BIOFIN activities in India

In January 2015, the global BIOFIN team undertook a mission to discuss with various national stakeholders about the exact scope and timing of activites. One of the outcomes of these discussions was that BIOFIN will also work at the state level to pilot the methodology. Several national agencies will play a key role.

Activities in India will follow as:

1. Biodiversity Finance Policy and Institutional Review (PIR)

Through this process, the national BIOFIN Team maps the impact of economic sectors on biodiversity, identifies the main financing mechanisms being used and reviews which subsidies have an impact on biodiversity. The PIR also reviews the overall financing architecture for biodiversity in the country and generates specific recommendations for an improved institutional framework.

2. Biodiversity Expenditure Review

Through the Biodiversity Expenditure Review, the national BIOFIN team assesses which expenditures national stakeholders incur towards biodiversity, from both national and international resources, including the public and private sector. This helps the country generate national level expenditure data on biodiversity.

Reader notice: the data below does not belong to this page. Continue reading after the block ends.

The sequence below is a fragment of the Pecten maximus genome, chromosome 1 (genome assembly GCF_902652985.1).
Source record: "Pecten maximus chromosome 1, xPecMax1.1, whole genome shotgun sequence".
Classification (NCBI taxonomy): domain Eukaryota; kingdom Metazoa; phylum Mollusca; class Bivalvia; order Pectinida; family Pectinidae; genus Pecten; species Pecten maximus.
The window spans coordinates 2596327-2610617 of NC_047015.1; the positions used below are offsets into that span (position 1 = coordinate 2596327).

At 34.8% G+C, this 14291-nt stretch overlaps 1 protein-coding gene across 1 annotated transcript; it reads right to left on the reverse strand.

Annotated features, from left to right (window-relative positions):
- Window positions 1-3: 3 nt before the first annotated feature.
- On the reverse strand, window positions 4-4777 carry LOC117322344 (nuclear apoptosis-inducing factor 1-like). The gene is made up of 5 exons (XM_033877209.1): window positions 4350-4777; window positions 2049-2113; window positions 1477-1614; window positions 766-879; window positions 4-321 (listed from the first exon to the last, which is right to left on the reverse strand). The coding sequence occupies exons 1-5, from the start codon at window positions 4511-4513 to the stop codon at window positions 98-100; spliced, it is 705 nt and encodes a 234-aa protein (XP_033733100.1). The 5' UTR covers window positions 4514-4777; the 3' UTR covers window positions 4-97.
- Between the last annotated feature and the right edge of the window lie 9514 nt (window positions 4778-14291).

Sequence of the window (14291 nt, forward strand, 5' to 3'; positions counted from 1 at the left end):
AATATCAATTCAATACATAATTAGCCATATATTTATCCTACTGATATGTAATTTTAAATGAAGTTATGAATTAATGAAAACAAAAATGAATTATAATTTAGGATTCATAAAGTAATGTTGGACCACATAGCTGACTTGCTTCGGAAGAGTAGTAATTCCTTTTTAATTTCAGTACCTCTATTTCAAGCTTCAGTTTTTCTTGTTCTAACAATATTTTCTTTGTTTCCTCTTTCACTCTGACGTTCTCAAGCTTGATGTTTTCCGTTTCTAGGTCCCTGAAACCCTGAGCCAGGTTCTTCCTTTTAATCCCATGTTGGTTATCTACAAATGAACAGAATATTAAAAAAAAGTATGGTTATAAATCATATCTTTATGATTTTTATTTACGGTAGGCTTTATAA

3. Biodiversity Finance Needs Assessment

Detailed calculations will be made to identify the financial gap for biodiversity and the overall costs to complete all activities and reach the targets of the National Biodiversity Action Plan. 

Status: To start late 2015

4. Biodiversity Finance Plan

Under this component BIOFIN will develop a strategy to mobilize potential finance actors and finance mechanisms to raise revenue for biodiversity and ecosystem services conservation.

Status: To start in 2015

4. Implementing the Biodiversity Finance Plan

BIOFIN will work with the Indian government to strengthen the actual resource mobilisation process.

Status: To start in 2016

5. Knowledge Products 




Information about the country and partnerships

Country information: 

India is classified as a mega diverse country, home to several 200 Eco-regions. It is the last resort for over 40 critically endangered species, including the Himalayan Wolf, the Indian Vulture and the rare Ganges Shark. The number of protected areas established to protect these and other species now exceeds 120. India has an elaborate system of national and state organisations to conserve and finance biodiversity.

Related Initiatives


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